Besides the recliner/wheelchair, another thing I had never seen before was the sofa that was in the room.

Okay, some explanation is required here.  First of all, yes, this picture is very blurry, but remember it was taken by a woman who had just had major surgery and was on lots of medication, so let’s cut her some slack, okay?  Also, even though blurry, it’s obvious that I had a really big suitcase full of lots of clothes, considering I was only going to be there three days.  So I kept reminding people (when I would see them looking at my overflowing suitcase) that I had packed all that stuff because I was going directly to a rehab center for a week or two.  It all did actually start out neatly folded but as I would ask Hubby, or DD or one of the staff to get something for me out of it, it got just a little disorganized along the way.  But, hey, I’m not complaining, since I certainly couldn’t look through it myself.  I was just glad for the help.

Anyway, I assume the sofa is part of the decor so that if a family member wanted to stay all night they would have a place to sleep.  I think that is a really great idea.  Many years ago when my father was really sick and one of us would stay with him all the time, I can remember sitting in his hospital room sometimes in just a straight-back chair, WISHING there was somewhere I could lie down for just a little while.

Finally the day arrived when I would be moving to the rehab center, and I got to take one of my first steps back to “normal”.

This is Kate my very favorite nurse.  Don’t get me wrong … there were lots of nice nurses.  But the reason Kate was my very favorite was because very early on the morning that I was to leave, I asked her when I would be able to take a shower, and her answer was “How about now?”.  Music to my ears.  So, that’s the reason Kate will always hold a special place in my heart.  Nothing says normal more than an honest-to-goodness shower and hair washing.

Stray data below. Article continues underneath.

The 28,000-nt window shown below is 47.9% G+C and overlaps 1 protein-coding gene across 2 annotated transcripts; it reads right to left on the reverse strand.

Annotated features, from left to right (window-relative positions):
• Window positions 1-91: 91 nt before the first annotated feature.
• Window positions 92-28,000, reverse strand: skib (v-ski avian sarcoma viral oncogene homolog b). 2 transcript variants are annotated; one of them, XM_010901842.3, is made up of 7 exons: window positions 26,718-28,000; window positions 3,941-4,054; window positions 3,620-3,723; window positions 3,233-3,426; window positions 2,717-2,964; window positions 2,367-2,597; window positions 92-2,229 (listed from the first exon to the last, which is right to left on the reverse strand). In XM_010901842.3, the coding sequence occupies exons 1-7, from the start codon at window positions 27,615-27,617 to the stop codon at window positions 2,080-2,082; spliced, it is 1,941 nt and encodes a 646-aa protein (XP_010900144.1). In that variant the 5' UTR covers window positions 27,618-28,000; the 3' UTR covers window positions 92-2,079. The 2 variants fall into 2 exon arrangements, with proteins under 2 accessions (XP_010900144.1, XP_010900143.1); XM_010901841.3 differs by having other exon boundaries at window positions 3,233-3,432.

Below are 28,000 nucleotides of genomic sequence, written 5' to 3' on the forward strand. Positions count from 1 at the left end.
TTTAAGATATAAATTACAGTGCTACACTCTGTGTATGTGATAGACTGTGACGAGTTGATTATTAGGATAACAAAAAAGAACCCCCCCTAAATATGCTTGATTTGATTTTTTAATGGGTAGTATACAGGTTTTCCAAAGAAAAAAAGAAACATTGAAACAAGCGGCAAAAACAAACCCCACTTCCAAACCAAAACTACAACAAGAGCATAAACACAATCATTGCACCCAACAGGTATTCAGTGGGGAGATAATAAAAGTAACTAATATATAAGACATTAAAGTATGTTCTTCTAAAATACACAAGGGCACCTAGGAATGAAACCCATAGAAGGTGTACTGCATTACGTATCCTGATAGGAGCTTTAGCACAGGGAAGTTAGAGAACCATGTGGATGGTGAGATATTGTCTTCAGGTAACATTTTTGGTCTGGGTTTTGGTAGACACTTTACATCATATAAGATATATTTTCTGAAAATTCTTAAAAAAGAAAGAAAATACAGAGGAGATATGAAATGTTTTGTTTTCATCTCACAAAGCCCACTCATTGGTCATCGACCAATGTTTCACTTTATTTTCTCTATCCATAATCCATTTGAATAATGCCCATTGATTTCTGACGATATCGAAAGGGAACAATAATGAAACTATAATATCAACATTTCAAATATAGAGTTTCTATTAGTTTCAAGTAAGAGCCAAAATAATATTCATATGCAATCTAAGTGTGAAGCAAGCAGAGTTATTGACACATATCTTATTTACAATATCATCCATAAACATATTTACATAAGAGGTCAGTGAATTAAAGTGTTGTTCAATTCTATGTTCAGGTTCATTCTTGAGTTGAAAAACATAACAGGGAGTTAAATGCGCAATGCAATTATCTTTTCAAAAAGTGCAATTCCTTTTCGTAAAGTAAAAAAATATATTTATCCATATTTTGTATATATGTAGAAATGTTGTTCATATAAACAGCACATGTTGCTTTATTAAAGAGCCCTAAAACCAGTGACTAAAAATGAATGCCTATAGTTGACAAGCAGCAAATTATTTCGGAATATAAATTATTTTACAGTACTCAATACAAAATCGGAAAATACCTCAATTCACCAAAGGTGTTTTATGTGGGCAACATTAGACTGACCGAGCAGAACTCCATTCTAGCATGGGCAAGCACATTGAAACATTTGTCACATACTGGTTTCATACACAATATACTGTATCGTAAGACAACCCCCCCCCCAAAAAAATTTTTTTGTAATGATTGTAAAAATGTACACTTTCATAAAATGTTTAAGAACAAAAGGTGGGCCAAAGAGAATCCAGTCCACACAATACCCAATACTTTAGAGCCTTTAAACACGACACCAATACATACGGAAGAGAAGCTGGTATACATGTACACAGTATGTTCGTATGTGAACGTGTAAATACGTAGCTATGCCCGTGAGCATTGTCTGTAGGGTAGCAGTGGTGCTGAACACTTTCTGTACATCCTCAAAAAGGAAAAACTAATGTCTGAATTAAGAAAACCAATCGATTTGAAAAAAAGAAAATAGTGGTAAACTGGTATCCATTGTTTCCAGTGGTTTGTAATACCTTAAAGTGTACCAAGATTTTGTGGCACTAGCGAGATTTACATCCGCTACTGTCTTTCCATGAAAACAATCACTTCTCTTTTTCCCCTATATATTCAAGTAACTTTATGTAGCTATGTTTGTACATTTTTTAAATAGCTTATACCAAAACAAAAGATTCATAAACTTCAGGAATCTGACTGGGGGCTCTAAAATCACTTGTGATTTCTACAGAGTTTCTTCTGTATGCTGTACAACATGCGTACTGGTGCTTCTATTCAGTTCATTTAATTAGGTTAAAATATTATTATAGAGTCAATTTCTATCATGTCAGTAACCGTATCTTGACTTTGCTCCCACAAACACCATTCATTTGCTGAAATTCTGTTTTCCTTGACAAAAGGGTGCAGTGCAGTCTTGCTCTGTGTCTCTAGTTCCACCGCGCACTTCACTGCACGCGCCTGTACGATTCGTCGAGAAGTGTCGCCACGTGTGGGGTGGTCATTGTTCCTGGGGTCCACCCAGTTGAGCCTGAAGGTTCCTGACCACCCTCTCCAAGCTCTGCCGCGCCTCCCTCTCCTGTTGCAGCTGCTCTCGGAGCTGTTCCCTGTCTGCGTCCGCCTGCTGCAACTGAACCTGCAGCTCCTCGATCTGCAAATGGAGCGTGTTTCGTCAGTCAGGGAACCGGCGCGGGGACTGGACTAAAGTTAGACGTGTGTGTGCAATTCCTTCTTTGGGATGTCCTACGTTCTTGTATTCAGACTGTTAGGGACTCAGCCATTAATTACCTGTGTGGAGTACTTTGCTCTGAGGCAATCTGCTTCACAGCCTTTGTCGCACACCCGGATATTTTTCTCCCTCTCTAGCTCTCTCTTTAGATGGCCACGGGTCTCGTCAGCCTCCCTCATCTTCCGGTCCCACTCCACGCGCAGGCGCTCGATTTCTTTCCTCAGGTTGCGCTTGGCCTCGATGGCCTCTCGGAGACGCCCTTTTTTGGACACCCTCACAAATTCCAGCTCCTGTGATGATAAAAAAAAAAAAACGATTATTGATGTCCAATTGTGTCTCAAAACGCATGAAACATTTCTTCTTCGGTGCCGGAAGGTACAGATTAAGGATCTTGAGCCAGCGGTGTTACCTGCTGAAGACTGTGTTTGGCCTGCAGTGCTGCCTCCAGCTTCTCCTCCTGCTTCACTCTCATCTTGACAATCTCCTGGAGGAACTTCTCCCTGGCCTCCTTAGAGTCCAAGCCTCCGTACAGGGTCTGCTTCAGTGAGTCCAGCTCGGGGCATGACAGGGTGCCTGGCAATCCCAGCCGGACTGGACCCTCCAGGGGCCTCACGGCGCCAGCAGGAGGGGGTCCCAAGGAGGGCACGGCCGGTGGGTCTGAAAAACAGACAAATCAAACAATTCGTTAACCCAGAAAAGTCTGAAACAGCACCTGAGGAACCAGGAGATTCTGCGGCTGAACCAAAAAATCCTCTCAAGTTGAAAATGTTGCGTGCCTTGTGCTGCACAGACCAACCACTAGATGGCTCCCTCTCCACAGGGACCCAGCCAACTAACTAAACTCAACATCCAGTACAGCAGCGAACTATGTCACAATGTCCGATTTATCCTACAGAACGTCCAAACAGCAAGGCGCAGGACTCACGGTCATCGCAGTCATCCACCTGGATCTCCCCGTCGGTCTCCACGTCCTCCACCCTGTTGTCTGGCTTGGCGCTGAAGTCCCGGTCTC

In my next post I’ll tell you a little about the “culture shock” of moving from this cocoon environment to the totally different environment at the rehab center.  Both served their purpose perfectly, but their purposes were just very different.


“So, who’s the guy with the ketchup in his pocket?”

November 27, 2010

The last post I did was the re-telling of a funny story that Dave, the concierge at the rehab center where I resided for ten days, had told me.  But some of the attention that post brought wasn’t about the story itself as much as about the fact that Dave’s job was as a concierge.  And my friend Katharine at Wise Dogs, left a very funny comment about that:

Katharine says:

A concierge? Your rehab center has a CONCIERGE???

Sandy, if you post something about a pool guy, I’m making a reservation for the day that I have a joint replaced!

Sandra says:

Yes, Katharine, they had a concierge, but it wasn’t because they were fancy smancy — it was because they were realllly all about patient care and comfort. I think of it comparing favorably to a stay in a favorite aunt’s guest room.

p.s. I didn’t see a pool guy (or a pool), but maybe he was just off that week.

My response to Katharine says it all.  This was NOT a hoity toity place.  It was a clean, comfortable older facility that stressed patient service and care above all else … hence the presence of a concierge.